Finally, a suggestion that SPE could transmute into a ‘Society of energy professionals’ met with a mixed reception, with some OK for a name change.
This special session addressed ‘what SPE members need to know about sustainability’. Nigel Jenvey (Gaffney Cline) offered some fundamentals that are leading to ‘staggering changes’ in energy. Since the Kyoto agreement, some $3 trillion public money has been invested in renewables. Meanwhile, oil and gas has incurred a $1 trillion debt across its supply chain. Climate is now a key part of ESG efforts, but it needs more engagement from industry regarding carbon emissions. For a stable, low carbon transition, tax is critical. The industry is confronted with a ‘real dilemma’.
Shell’s Josh Etkind pointed out that the world population is increasing rapidly, and the world needs more energy with less emissions. Shell’s activity is now framed by the 17 UN sustainable development goals. The plan is to improve the bottom line and lower the carbon footprint. Finance ‘is really playing a role here’. On the plus side (for the industry), Etkind cited Boston Consulting Group’s Jamie Webster who blogged that better oil and gas economics have increased oil and gas reserves by a factor of 2.5.
The debate turned to the ‘innovative business models’ that might enable sustainability. Here Etkind cited the Environmental Partnership’s push to eliminate pneumatic valves and HARC’s work on shared water infrastructure in the Permian basin. This was in part driven by the fact that currently, 60% of reinjection wells are souring due to poor biocide use. Etkind cited Data Gumbo’s blockchain as having produced ‘a $3.7 billion saving’ in water trading. The OGCI oil and gas climate initiative, a $1bn fund targeting CCUS and emissions reduction, also got a mention.
Jenvey added that the SPE has created a CO2 Storage Resources Management System (SMRS) subcommittee of the SPE CCUS technical section. More from the ‘groundbreaking’ document. Etkind concluded that industry needs to reach out to explain its role in the energy transition, ‘We are seen as dinosaurs that are unable to change. But we do have scale and the ability to move quickly.’ The ensuing debate discussed the role of natural gas as a ‘bridge fuel’ and part of a long-term solution. But this is challenged by the anti-fracking movement. The debate is more polarized. Kamel Bennaceur, (Nomadia Energy Consulting) maintained that natural gas remains a ‘destination fuel’ with over 100 years of gas ahead of us. Etkind agreed that the issue is politicized and has reached fever pitch, as both sides think the others are stupid. What makes sense for you? The temperature record, reduced arctic ice, and poor air quality are real, whether you believe or not. We need to come together with respect. Data is less compelling in this emotional debate. In the summing up it was agreed that there needs to be more investment in low GHG technology and cleaner fuels. ‘Growing demand does not mean we can’t cut emissions, witness the US where natural gas has largely replaced coal in power generation.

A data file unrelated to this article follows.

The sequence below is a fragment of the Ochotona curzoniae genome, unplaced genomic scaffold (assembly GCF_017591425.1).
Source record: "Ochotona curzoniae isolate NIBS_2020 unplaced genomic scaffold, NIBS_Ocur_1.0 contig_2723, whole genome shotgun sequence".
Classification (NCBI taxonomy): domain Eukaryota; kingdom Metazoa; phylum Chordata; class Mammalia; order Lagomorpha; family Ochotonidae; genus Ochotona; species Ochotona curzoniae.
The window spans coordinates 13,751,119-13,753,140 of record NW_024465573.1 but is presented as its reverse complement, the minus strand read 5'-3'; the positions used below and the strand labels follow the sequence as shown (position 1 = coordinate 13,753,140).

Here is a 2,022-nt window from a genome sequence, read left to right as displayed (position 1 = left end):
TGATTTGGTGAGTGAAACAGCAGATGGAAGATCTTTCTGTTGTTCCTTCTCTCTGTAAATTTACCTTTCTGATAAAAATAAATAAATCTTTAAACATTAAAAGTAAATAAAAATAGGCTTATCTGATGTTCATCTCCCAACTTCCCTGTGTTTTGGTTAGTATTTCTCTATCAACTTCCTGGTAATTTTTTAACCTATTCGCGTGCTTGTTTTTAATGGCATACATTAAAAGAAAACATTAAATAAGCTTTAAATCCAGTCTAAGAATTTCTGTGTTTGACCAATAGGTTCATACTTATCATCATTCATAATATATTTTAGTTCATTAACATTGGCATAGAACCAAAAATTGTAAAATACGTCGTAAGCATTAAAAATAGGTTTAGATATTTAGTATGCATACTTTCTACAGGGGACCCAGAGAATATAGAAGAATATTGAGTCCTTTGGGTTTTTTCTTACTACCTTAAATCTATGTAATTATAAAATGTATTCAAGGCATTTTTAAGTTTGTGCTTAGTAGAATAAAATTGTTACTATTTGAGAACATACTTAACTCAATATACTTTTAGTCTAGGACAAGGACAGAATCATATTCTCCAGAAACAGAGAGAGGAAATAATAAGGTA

Ashwani Dev (Halliburton) observed that others, like Tesla have created a ‘value shift’ So what is the value shift for oil and gas? Current processes are too complex, make them simpler with ‘optimization across the board’. Make machine learning systematic for engineers. Halliburton has been collaborating with MIT on analytics to turn petroleum engineers into data scientists. Halliburton’s ‘smart oilfield on an open platform’, Open Earth Community has backing from Shell, RedHat, Equinor, Total and others. Halliburton has ‘completely adopted open source’. ML proofs of concept began four years ago and now represent a major practice. To date successes have come from automated fault extraction, NPT analysis on daily reports and flow prediction.
Pablo Tejera Cuesta (Shell) bemoaned the ‘fact’ that ‘only 5% of seismic data is actually used’ (‘this is shocking’). And only 1% of daily data is ‘used’. Shell is reducing the carbon intensity of its production using digital technology to monitor and improve. One flagship is the Quest carbon capture and sequestration (CCS) project. Digital, analytics and ML are bringing the fourth industrial revolution thanks to sensors, AI, compute power and wireless connectivity. Data in the cloud is key to faster analytics and decisions. Shell’s in-house ‘X-Digi’ subsurface data universe SDU got a mention, even though ‘it’s hard to share some stories because of confidentiality’*. Other projects include seismic image analysis, WLO (well location optimization) and predictive maintenance with a digital twin.
* Although chunks of SDU are now being ‘shared’ as per OSDU.